Colorful Indian Headdress

An Indian headdress is as individual as the tribe it depicts. Images and the descriptions of these diverse types of headdresses including the porcupine roach, buffalo headdress and war bonnet are all unique and different. Full eagle-feathered war bonnets were not the most commonly worn, although they may be the best-known Indian headdresses.

The pattern depicts an Indian headband. This image is best known from movies and headbands found in toy stores, although this type of headband was only used by a few tribes located in the northeast Woodlands. The band was constructed with a woven design that had the tribal designs place upon it. A few colorful feathers were tucked into the back of the band.

indian headdress, porcupine roach, buffalo headdress, war bonnet

Materials

  • Tan face glass
  • Various feather colored glass
  • Frit and scrap design glass
  • Glassline paint
  • Pattern
  • Beeswax or Chap Stick
  • Glass saw
  • Glass Cleaner choice
  • Kiln
  • Prepared kiln shelf
  • Protective glasses
  • Two part Epoxy
  • Pin Back
  • Directions

    1. Draw and cut the stencil.

    2. Lay down the sections on the proper tint glass and copy close to the model with a permanent marker. Generously envelop the traced design with beeswax or Chap Stick.

    3. A glass saw is considered necessary to cut the outline. Make a point of cutting on the line to retain the shape and all the precise details.

    4. Bathe with soap and bathe in clear water or use glass cleaner to strip off the design and scum. Air-dry the objects.

    5. Pose the portions on a ready kiln ledge and arrange the shelf inside the unit. Always hold the glass by the border to avoid fingerprints.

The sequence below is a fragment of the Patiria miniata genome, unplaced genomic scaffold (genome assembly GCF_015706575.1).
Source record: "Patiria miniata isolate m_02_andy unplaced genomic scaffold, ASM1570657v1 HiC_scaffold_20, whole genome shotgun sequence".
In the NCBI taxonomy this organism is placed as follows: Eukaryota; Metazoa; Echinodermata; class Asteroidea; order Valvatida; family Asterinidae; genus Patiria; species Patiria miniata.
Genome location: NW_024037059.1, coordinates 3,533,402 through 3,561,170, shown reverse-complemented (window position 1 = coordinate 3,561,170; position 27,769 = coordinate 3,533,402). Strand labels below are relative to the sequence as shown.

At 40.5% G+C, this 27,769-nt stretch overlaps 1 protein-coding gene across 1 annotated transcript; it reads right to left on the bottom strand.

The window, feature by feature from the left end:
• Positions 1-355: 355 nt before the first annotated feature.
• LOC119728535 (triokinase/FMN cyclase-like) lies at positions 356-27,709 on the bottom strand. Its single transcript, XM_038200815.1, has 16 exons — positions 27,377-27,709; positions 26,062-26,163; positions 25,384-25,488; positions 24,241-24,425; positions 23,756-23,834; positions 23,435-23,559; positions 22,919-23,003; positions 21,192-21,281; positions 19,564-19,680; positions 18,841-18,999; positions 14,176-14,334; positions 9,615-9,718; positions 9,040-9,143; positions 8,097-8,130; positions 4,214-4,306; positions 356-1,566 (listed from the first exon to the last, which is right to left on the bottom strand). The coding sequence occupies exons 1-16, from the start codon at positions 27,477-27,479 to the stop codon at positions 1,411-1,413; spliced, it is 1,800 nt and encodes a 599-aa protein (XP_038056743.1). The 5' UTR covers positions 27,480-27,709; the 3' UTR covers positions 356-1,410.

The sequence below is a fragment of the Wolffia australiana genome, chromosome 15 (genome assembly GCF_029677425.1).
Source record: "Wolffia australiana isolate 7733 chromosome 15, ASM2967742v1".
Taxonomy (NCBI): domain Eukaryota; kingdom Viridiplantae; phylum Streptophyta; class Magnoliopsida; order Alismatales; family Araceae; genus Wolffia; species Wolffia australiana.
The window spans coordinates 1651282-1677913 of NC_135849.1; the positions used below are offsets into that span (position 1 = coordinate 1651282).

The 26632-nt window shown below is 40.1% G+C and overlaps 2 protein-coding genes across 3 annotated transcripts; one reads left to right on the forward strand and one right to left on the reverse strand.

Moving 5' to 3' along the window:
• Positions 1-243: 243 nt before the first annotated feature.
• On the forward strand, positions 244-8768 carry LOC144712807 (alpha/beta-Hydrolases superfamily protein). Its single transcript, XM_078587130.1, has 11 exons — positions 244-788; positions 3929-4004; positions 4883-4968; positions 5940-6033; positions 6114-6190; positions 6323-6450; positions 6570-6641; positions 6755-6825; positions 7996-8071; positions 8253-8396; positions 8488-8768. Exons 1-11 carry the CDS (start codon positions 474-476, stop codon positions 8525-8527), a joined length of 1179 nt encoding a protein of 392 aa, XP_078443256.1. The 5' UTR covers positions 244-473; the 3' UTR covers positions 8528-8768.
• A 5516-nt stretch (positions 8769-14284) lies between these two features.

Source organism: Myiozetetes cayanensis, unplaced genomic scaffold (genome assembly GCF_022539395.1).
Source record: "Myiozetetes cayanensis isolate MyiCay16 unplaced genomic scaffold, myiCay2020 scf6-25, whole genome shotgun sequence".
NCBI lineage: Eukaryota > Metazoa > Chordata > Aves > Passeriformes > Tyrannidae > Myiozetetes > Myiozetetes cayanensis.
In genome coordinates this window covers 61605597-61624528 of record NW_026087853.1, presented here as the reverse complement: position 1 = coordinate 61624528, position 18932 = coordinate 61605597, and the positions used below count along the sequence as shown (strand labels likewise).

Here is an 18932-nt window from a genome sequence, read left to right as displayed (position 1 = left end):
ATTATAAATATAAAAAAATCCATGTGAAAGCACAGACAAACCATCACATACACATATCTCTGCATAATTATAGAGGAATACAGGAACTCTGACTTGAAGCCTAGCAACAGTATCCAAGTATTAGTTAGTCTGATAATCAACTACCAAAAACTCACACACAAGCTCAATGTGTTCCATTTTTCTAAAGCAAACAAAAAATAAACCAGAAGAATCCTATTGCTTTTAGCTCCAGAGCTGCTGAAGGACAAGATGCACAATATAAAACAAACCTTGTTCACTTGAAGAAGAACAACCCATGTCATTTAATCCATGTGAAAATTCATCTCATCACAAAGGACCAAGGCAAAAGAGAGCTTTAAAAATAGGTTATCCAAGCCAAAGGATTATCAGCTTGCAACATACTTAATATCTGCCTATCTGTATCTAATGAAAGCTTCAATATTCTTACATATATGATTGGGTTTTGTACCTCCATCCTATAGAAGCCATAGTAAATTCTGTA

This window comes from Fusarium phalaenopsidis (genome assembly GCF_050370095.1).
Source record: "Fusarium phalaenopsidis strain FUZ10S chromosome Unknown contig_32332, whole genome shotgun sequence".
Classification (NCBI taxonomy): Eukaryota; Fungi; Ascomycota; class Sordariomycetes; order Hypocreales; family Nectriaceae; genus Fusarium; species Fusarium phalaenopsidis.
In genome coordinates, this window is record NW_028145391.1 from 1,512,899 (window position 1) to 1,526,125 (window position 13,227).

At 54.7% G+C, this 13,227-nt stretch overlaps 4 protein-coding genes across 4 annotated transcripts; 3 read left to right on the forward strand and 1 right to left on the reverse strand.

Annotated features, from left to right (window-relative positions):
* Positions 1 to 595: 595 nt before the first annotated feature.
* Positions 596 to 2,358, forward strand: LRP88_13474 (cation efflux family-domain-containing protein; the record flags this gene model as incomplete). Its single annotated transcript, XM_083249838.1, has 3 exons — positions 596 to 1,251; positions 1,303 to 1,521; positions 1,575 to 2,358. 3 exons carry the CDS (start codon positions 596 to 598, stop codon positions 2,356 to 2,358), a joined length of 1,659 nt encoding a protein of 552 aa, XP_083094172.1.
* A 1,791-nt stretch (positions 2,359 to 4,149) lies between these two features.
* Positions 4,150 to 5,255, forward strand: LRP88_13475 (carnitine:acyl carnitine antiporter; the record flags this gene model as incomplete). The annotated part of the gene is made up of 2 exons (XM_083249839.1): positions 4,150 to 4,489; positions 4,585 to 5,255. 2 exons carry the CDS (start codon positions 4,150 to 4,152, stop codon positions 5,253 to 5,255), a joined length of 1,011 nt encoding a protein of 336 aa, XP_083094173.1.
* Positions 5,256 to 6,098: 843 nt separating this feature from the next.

6. Use the Glassline paint, frit and scrap glass to add design to your piece.

    7. Close the lid or door. Turn on the unit.

    8. Look at the fused piece at around 1325 degrees Fahrenheit. Whenever glimpsing at your pieces have on glasses with IR and UV shield.

    9. Once the glass has your wanted look, turn off and unplug the kiln. If the unit is constructed with dense fire bricks, you can let it cool off on its own. On the other hand if it is constructed with ceramic fiber, the kiln must remain on and checked so that it does not cool down any more than in the region of about 300 degrees Fahrenheit an hour.

    10. As soon as the temperature falls under 100 degrees Fahrenheit, the oven may be opened.

    11. When the fused piece has cooled to room temperature, you can add a pin back. Adhere the pin back with a two part epoxy.

    If making the porcupine roach design in the pattern, use stringers to add the porcupine effect. Be sure to bend the stringers slightly with a candle or other method.



    Indian Headdress Pattern

    indian headdress, porcupine roach, buffalo headdress, war bonnet






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